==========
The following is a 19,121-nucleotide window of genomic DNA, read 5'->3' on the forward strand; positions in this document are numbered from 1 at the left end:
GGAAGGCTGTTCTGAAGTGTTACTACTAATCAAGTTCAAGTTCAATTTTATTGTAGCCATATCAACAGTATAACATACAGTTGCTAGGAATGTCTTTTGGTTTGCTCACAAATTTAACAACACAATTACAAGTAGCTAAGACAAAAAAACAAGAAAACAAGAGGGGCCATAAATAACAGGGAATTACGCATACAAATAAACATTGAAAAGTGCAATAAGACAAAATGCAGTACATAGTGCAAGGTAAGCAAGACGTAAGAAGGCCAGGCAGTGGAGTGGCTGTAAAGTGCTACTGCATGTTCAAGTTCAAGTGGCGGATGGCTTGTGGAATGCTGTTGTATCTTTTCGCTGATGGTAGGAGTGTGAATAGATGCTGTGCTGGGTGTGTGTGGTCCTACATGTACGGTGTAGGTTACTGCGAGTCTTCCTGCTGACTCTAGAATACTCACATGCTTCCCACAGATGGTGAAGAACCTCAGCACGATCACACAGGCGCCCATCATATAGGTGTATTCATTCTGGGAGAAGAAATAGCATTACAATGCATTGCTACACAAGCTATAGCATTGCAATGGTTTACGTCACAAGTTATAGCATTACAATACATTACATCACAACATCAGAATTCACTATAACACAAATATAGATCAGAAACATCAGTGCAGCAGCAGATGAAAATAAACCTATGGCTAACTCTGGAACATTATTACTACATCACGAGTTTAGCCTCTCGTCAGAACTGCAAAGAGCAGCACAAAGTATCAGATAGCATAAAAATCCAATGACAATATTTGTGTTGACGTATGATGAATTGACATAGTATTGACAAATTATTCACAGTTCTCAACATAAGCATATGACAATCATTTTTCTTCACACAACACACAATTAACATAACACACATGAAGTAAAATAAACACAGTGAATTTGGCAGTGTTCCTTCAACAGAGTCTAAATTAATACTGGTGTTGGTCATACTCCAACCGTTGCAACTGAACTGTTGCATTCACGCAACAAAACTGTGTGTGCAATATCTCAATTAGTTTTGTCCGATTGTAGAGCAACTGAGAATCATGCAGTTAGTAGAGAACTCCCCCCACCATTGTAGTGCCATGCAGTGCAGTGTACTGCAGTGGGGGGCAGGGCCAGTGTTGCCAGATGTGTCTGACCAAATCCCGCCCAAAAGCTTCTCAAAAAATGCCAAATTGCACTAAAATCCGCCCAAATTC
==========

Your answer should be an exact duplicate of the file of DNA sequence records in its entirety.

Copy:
The following is a 19,121-nucleotide window of genomic DNA, read 5'->3' on the forward strand; positions in this document are numbered from 1 at the left end:
GGAAGGCTGTTCTGAAGTGTTACTACTAATCAAGTTCAAGTTCAATTTTATTGTAGCCATATCAACAGTATAACATACAGTTGCTAGGAATGTCTTTTGGTTTGCTCACAAATTTAACAACACAATTACAAGTAGCTAAGACAAAAAAACAAGAAAACAAGAGGGGCCATAAATAACAGGGAATTACGCATACAAATAAACATTGAAAAGTGCAATAAGACAAAATGCAGTACATAGTGCAAGGTAAGCAAGACGTAAGAAGGCCAGGCAGTGGAGTGGCTGTAAAGTGCTACTGCATGTTCAAGTTCAAGTGGCGGATGGCTTGTGGAATGCTGTTGTATCTTTTCGCTGATGGTAGGAGTGTGAATAGATGCTGTGCTGGGTGTGTGTGGTCCTACATGTACGGTGTAGGTTACTGCGAGTCTTCCTGCTGACTCTAGAATACTCACATGCTTCCCACAGATGGTGAAGAACCTCAGCACGATCACACAGGCGCCCATCATATAGGTGTATTCATTCTGGGAGAAGAAATAGCATTACAATGCATTGCTACACAAGCTATAGCATTGCAATGGTTTACGTCACAAGTTATAGCATTACAATACATTACATCACAACATCAGAATTCACTATAACACAAATATAGATCAGAAACATCAGTGCAGCAGCAGATGAAAATAAACCTATGGCTAACTCTGGAACATTATTACTACATCACGAGTTTAGCCTCTCGTCAGAACTGCAAAGAGCAGCACAAAGTATCAGATAGCATAAAAATCCAATGACAATATTTGTGTTGACGTATGATGAATTGACATAGTATTGACAAATTATTCACAGTTCTCAACATAAGCATATGACAATCATTTTTCTTCACACAACACACAATTAACATAACACACATGAAGTAAAATAAACACAGTGAATTTGGCAGTGTTCCTTCAACAGAGTCTAAATTAATACTGGTGTTGGTCATACTCCAACCGTTGCAACTGAACTGTTGCATTCACGCAACAAAACTGTGTGTGCAATATCTCAATTAGTTTTGTCCGATTGTAGAGCAACTGAGAATCATGCAGTTAGTAGAGAACTCCCCCCACCATTGTAGTGCCATGCAGTGCAGTGTACTGCAGTGGGGGGCAGGGCCAGTGTTGCCAGATGTGTCTGACCAAATCCCGCCCAAAAGCTTCTCAAAAAATGCCAAATTGCACTAAAATCCGCCCAAATTC